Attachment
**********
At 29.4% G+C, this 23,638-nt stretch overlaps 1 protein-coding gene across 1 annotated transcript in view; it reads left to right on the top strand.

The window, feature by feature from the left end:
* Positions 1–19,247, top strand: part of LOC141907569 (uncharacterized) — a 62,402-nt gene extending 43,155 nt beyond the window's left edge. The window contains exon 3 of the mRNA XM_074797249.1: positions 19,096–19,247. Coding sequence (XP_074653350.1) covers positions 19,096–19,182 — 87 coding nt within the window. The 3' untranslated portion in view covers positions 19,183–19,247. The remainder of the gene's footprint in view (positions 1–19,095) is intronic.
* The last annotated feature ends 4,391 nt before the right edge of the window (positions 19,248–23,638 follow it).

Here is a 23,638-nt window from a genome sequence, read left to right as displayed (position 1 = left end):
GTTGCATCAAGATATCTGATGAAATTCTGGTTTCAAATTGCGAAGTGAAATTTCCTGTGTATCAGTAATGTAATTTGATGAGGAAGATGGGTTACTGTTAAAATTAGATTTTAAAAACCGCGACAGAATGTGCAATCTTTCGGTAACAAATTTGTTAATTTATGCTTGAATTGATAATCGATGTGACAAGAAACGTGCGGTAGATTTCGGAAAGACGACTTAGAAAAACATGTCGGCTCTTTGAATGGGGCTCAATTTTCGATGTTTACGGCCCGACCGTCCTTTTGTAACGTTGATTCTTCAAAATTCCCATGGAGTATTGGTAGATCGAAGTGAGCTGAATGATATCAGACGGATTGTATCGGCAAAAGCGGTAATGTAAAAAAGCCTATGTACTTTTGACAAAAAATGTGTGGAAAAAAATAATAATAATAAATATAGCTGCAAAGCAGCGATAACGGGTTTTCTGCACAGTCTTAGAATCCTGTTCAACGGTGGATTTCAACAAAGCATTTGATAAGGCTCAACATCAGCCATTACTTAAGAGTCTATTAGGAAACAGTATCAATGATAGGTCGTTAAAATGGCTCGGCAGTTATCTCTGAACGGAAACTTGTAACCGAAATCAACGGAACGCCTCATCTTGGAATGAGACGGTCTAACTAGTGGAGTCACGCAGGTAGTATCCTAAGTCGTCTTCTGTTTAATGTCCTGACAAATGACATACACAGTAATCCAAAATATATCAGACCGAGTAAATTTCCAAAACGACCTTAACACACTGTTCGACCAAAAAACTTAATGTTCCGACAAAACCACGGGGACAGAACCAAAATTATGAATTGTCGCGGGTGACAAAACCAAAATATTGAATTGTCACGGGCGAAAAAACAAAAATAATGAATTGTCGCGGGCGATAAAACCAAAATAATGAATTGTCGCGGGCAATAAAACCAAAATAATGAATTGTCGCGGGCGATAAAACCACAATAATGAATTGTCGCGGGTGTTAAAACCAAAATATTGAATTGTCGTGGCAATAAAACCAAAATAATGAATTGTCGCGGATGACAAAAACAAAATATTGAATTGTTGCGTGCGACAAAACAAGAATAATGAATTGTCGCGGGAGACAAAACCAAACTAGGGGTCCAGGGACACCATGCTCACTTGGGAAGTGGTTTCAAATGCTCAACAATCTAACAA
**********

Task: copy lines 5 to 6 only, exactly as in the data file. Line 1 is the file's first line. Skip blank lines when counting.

Here is a 23,638-nt window from a genome sequence, read left to right as displayed (position 1 = left end):
GTTGCATCAAGATATCTGATGAAATTCTGGTTTCAAATTGCGAAGTGAAATTTCCTGTGTATCAGTAATGTAATTTGATGAGGAAGATGGGTTACTGTTAAAATTAGATTTTAAAAACCGCGACAGAATGTGCAATCTTTCGGTAACAAATTTGTTAATTTATGCTTGAATTGATAATCGATGTGACAAGAAACGTGCGGTAGATTTCGGAAAGACGACTTAGAAAAACATGTCGGCTCTTTGAATGGGGCTCAATTTTCGATGTTTACGGCCCGACCGTCCTTTTGTAACGTTGATTCTTCAAAATTCCCATGGAGTATTGGTAGATCGAAGTGAGCTGAATGATATCAGACGGATTGTATCGGCAAAAGCGGTAATGTAAAAAAGCCTATGTACTTTTGACAAAAAATGTGTGGAAAAAAATAATAATAATAAATATAGCTGCAAAGCAGCGATAACGGGTTTTCTGCACAGTCTTAGAATCCTGTTCAACGGTGGATTTCAACAAAGCATTTGATAAGGCTCAACATCAGCCATTACTTAAGAGTCTATTAGGAAACAGTATCAATGATAGGTCGTTAAAATGGCTCGGCAGTTATCTCTGAACGGAAACTTGTAACCGAAATCAACGGAACGCCTCATCTTGGAATGAGACGGTCTAACTAGTGGAGTCACGCAGGTAGTATCCTAAGTCGTCTTCTGTTTAATGTCCTGACAAATGACATACACAGTAATCCAAAATATATCAGACCGAGTAAATTTCCAAAACGACCTTAACACACTGTTCGACCAAAAAACTTAATGTTCCGACAAAACCACGGGGACAGAACCAAAATTATGAATTGTCGCGGGTGACAAAACCAAAATATTGAATTGTCACGGGCGAAAAAACAAAAATAATGAATTGTCGCGGGCGATAAAACCAAAATAATGAATTGTCGCGGGCAATAAAACCAAAATAATGAATTGTCGCGGGCGATAAAACCACAATAATGAATTGTCGCGGGTGTTAAAACCAAAATATTGAATTGTCGTGGCAATAAAACCAAAATAATGAATTGTCGCGGATGACAAAAACAAAATATTGAATTGTTGCGTGCGACAAAACAAGAATAATGAATTGTCGCGGGAGACAAAACCAAACTAGGGGTCCAGGGACACCATGCTCACTTGGGAAGTGGTTTCAAATGCTCAACAATCTAACAA